Whilst Archbishop Peckham held the see, many additions were made to the Cathedral: the choir-screen, of which the sculpture is very beautiful, is stated to have been erected by him. The repairs of the choir and its ornamental carvings are also assigned to him. He was prior of Christ Church from 1285 to 1331, and between 1313 and 1375 several of the offices near the Cathedral were either built or enlarged. The re-construction of the western transept was begun in 1376, and Archbishop Sudbury caused the nave of the Church to be

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pulled down, for the purpose of re-erecting it in the prevalent pointed style of architecture. The work was continued under his successors.

About the year 1430, Prior Molash gave a large bell, called Dunstan, which was hung in the newly-erected tower called Dunstan's tower, at the south-western angle; on the north-western tower, afterwards styled Arundel's steeple, Archbishop Arundel had previously added a spire, and placed five bells within the tower. It was taken down about the year 1704, and has been lately rebuilt. In Prior Goldstone's time, who was raised to his dignity in 1449, the Virgin's Chapel, now called the Dean's Chapel, was erected: the south-western tower, begun by Archbishop Chicheley, he also finished. The building was greatly embellished by Prior Selling, created in 1472, who glazed the southern walk of the cloisters: the grand central tower named the Angel-steeple, subsequently Bell Harry tower, he likewise undertook, but his successor completed.

Prior Thomas Goldstone, the second of the name, during the interval between 1494 and 1517, enriched the Virgin's Chapel in the crypt, gave the design for the splendid gate at the principal entrance to the choir, and ornamented the choir with costly hangings. At this time richly embroidered tapestry, especially on high festivals, seems to have adorned the choir and all the eastern end: the description which Erasmus has given of Becket's shrine, in which gold was the meanest thing, assures us of the immense riches of the Cathedral. This magnificent shrine was destroyed by Henry VIII., and its treasures were appropriated to the royal purposes. The monastery of Christ Church was finally dissolved on the 30th of March, 1539; but provision was intended for most of its members, as a Collegiate Church, consisting of a Dean and twelve Canons, with inferior Officers, and privileges like those enjoyed at the Convent. With the exception of the Cellarer's hall and lodgings westward of the cloister, reserved by the King to himself, the Cathedral with its buildings and gardens was granted to them. Queen Mary presented an altar-screen to the chapter, which was erected in front of Trinity Chapel, and in the time of Elizabeth the crypt was lent to the refugee Flemish Protestants, for the performance of divine worship in their own language.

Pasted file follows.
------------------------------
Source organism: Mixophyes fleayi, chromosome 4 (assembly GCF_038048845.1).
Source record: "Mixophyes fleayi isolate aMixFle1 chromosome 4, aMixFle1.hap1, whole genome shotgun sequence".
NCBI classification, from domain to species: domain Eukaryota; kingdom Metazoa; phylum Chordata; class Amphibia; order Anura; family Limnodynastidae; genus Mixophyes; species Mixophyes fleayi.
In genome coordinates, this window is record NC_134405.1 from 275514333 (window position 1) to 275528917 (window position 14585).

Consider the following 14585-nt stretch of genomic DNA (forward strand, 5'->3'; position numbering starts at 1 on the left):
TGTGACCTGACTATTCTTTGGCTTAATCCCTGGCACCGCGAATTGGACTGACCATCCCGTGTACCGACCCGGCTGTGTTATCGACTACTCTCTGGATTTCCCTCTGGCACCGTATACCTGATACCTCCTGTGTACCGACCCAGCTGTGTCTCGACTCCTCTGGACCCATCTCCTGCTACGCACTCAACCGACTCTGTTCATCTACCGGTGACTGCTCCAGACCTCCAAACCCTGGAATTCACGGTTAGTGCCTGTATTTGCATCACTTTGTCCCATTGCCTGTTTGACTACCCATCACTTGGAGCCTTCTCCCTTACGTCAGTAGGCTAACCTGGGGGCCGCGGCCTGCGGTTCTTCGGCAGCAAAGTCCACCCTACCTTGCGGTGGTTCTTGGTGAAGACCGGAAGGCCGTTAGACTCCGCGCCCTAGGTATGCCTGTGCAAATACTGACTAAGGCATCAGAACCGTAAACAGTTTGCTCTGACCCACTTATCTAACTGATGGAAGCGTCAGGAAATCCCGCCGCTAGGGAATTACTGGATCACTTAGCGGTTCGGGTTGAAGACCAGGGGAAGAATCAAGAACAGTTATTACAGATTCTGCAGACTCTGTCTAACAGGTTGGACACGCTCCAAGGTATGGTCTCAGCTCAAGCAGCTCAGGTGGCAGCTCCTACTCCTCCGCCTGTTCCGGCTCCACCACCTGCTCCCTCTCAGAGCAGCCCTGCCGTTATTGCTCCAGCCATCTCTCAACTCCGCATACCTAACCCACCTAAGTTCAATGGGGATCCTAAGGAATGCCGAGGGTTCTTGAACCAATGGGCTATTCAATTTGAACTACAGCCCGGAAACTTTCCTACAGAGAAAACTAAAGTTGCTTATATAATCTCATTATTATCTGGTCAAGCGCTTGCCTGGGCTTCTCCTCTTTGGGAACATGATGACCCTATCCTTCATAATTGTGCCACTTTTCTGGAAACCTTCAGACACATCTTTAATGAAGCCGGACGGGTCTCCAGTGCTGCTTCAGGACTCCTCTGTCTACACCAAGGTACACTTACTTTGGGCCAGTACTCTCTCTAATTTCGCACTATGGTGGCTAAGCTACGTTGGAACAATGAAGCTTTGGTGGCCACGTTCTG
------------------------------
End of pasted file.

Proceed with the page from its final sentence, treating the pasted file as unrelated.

In 1643, that fanatic, Richard Culmer, commonly styled Blue Dick, armed with Parliamentary authority, and accompanied by a band of enthusiastic ruffians, commenced the work of destruction on the building: most of the beautiful paintings in the windows he demolished, hardly sparing those of Edward IV. and his family. The splendidly sculptured font given by Warner, Bishop of Rochester, was broken to fragments; curious ornaments were wrenched from the tombs, and the nave was converted into a barrack. But when Charles II. was restored, the Cathedral was repaired and fitted for worship. In 1729 a Corinthian altar-screen was substituted for that of Queen Mary's, and the chancel was paved with black and white marble. Becket's crown, which, through various circumstances, had remained in an unfinished state till 1748, with respect to the alterations by which it was intended to make it correspond with the other improvements, through the munificence